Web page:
There is new evidence that remote and hybrid work models have permanently affected the office market as an increasing number of large office landlords are defaulting on their loans.
In Los Angeles, an asset management company recently defaulted on over $750 million in debt for a pair of 52-story towers. In New York’s financial district, a real-estate firm is in talks with creditors to restructure debt on a 34-story tower. According to the Wall Street Journal, returning the building to the lender is an option under consideration.
Every month, five to 10 office towers join the list of properties at risk of defaulting due to low occupancy, expiring leases, or maturing debt that would be refinanced at a higher rate.
Landlords have been able to keep up with their mortgage payments, primarily due to the long-term nature of office leases, which typically run for ten years or more. Lenders have been willing to extend expiring mortgages, which has helped to maintain the status quo.
Office owners have been facing a series of setbacks. The latest blow came from the commercial real-estate management platform VTS, which reported a 30% decline in new demand for Seattle office space since January 2022. This adds to the mounting negative news for office owners.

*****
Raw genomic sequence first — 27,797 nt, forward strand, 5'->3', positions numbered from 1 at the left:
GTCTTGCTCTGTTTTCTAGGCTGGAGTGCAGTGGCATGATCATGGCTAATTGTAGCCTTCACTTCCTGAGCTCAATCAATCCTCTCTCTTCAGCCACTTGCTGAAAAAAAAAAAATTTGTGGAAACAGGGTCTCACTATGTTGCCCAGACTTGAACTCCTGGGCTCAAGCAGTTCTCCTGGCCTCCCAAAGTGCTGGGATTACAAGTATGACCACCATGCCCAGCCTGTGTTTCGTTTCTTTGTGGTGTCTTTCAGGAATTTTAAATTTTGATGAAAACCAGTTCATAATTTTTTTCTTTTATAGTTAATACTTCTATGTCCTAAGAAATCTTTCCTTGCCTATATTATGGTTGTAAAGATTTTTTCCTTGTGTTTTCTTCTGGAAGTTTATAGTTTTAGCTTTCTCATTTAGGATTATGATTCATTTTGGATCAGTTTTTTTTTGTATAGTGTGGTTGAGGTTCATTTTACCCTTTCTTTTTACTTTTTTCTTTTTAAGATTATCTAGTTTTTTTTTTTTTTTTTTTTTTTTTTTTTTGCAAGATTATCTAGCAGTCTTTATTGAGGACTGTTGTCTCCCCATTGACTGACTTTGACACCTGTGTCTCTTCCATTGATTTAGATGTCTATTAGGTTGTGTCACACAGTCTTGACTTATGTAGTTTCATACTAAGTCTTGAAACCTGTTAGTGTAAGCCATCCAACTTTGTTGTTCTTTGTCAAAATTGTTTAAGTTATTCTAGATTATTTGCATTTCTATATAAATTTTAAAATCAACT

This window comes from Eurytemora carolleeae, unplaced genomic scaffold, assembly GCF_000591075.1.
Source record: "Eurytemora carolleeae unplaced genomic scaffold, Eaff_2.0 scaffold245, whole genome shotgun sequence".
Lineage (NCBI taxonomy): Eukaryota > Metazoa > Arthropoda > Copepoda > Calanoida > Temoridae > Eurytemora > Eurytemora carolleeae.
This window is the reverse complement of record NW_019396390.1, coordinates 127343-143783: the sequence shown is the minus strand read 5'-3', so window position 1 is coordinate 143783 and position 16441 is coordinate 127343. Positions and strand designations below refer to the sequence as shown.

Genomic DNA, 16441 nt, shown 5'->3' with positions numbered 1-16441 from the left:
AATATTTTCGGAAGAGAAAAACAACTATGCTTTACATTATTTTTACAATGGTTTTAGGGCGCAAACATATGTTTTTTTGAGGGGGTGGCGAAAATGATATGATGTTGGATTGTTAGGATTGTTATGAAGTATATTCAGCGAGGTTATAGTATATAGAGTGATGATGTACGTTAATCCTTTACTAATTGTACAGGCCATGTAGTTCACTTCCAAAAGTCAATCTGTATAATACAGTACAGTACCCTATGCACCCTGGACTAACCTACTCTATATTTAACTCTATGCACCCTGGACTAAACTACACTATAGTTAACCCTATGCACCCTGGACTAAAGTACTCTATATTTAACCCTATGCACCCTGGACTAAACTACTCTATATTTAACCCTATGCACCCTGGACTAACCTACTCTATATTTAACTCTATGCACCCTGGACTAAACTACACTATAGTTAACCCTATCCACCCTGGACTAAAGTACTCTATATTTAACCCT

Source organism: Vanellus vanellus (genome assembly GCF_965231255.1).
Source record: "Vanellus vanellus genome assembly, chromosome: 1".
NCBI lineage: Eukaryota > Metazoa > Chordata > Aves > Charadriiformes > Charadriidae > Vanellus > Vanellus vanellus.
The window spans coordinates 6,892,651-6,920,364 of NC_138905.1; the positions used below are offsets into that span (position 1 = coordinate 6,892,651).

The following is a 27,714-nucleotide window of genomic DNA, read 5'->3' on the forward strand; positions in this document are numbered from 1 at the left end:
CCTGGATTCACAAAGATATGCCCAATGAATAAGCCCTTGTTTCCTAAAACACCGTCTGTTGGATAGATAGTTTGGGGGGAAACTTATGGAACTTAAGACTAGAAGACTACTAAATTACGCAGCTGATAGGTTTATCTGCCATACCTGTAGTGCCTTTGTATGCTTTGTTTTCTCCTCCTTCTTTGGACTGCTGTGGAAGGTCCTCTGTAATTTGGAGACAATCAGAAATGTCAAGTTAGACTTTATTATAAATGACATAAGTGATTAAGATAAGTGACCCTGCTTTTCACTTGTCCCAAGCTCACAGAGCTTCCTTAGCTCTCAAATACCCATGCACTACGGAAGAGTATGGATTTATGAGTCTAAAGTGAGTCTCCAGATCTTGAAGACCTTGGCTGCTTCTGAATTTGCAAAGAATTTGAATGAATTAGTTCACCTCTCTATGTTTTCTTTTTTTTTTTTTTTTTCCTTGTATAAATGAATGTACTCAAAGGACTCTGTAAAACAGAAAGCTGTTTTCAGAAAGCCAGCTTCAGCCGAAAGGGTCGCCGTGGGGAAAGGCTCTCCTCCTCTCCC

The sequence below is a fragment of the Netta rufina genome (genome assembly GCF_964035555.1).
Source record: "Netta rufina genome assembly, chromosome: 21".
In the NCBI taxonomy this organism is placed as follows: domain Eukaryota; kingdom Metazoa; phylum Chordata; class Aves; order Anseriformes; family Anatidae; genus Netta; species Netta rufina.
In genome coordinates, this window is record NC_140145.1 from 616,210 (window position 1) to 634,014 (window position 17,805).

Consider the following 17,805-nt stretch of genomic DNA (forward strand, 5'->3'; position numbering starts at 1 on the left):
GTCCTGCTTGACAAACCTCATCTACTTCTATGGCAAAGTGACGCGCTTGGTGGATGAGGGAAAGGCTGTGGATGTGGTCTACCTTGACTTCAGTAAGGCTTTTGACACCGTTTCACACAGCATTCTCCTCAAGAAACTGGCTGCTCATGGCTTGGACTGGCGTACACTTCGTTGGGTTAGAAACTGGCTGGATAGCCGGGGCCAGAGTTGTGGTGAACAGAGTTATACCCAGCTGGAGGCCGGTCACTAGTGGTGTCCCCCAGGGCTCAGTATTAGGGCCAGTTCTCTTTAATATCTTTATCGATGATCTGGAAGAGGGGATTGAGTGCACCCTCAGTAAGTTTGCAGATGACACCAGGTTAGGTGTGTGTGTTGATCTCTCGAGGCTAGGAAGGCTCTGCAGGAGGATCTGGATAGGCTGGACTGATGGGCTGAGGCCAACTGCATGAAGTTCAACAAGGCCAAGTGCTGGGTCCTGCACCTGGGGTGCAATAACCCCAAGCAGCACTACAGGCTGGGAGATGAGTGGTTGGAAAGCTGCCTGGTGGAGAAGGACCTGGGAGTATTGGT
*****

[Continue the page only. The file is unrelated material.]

It has taken three years, but commercial office brokers are realizing the market will never return to what it was before hybrid work became the way of the world.
“There will be no great return. Seattle’s lights will not just turn back on again. We thought this in 2020, and we were wrong. Too much time has passed,” Newmark brokers Charlie Farra and Matt Betterman wrote in a report last week. The brokers say the Puget Sound region market, with nearly 19% of the market’s space available, could take up to three years to improve.
The tech industry is experiencing an increase in layoffs, while foot traffic for office workers in downtown Seattle while improving, remains at only 43% of pre-pandemic levels. Additionally, Amazon employees are resisting the company’s directive to return to the office by May 1.
Return to newsletter